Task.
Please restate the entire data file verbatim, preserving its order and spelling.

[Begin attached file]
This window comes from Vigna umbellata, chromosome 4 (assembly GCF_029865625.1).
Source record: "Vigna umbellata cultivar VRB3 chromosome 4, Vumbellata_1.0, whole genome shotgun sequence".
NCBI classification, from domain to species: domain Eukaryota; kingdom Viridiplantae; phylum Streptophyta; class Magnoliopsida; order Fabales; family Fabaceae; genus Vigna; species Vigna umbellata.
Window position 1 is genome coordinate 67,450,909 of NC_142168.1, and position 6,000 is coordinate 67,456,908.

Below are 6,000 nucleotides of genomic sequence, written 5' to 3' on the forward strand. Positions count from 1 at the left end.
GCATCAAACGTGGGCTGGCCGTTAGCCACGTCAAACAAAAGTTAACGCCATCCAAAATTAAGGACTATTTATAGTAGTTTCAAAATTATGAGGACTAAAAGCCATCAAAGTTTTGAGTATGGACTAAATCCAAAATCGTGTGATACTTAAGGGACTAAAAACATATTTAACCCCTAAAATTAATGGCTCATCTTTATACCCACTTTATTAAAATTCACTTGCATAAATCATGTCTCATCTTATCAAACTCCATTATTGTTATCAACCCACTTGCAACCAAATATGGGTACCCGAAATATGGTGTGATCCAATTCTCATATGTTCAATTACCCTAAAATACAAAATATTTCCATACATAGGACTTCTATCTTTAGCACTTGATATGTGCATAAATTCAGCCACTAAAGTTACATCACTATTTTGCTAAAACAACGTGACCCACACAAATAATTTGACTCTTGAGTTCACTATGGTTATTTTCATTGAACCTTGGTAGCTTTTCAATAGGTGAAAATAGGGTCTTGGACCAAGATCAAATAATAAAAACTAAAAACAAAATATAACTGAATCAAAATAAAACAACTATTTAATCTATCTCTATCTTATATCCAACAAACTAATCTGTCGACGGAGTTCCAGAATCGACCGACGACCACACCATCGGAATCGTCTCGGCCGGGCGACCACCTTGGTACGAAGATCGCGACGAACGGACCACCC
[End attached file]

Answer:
This window comes from Vigna umbellata, chromosome 4 (assembly GCF_029865625.1).
Source record: "Vigna umbellata cultivar VRB3 chromosome 4, Vumbellata_1.0, whole genome shotgun sequence".
NCBI classification, from domain to species: domain Eukaryota; kingdom Viridiplantae; phylum Streptophyta; class Magnoliopsida; order Fabales; family Fabaceae; genus Vigna; species Vigna umbellata.
Window position 1 is genome coordinate 67,450,909 of NC_142168.1, and position 6,000 is coordinate 67,456,908.

Below are 6,000 nucleotides of genomic sequence, written 5' to 3' on the forward strand. Positions count from 1 at the left end.
GCATCAAACGTGGGCTGGCCGTTAGCCACGTCAAACAAAAGTTAACGCCATCCAAAATTAAGGACTATTTATAGTAGTTTCAAAATTATGAGGACTAAAAGCCATCAAAGTTTTGAGTATGGACTAAATCCAAAATCGTGTGATACTTAAGGGACTAAAAACATATTTAACCCCTAAAATTAATGGCTCATCTTTATACCCACTTTATTAAAATTCACTTGCATAAATCATGTCTCATCTTATCAAACTCCATTATTGTTATCAACCCACTTGCAACCAAATATGGGTACCCGAAATATGGTGTGATCCAATTCTCATATGTTCAATTACCCTAAAATACAAAATATTTCCATACATAGGACTTCTATCTTTAGCACTTGATATGTGCATAAATTCAGCCACTAAAGTTACATCACTATTTTGCTAAAACAACGTGACCCACACAAATAATTTGACTCTTGAGTTCACTATGGTTATTTTCATTGAACCTTGGTAGCTTTTCAATAGGTGAAAATAGGGTCTTGGACCAAGATCAAATAATAAAAACTAAAAACAAAATATAACTGAATCAAAATAAAACAACTATTTAATCTATCTCTATCTTATATCCAACAAACTAATCTGTCGACGGAGTTCCAGAATCGACCGACGACCACACCATCGGAATCGTCTCGGCCGGGCGACCACCTTGGTACGAAGATCGCGACGAACGGACCACCC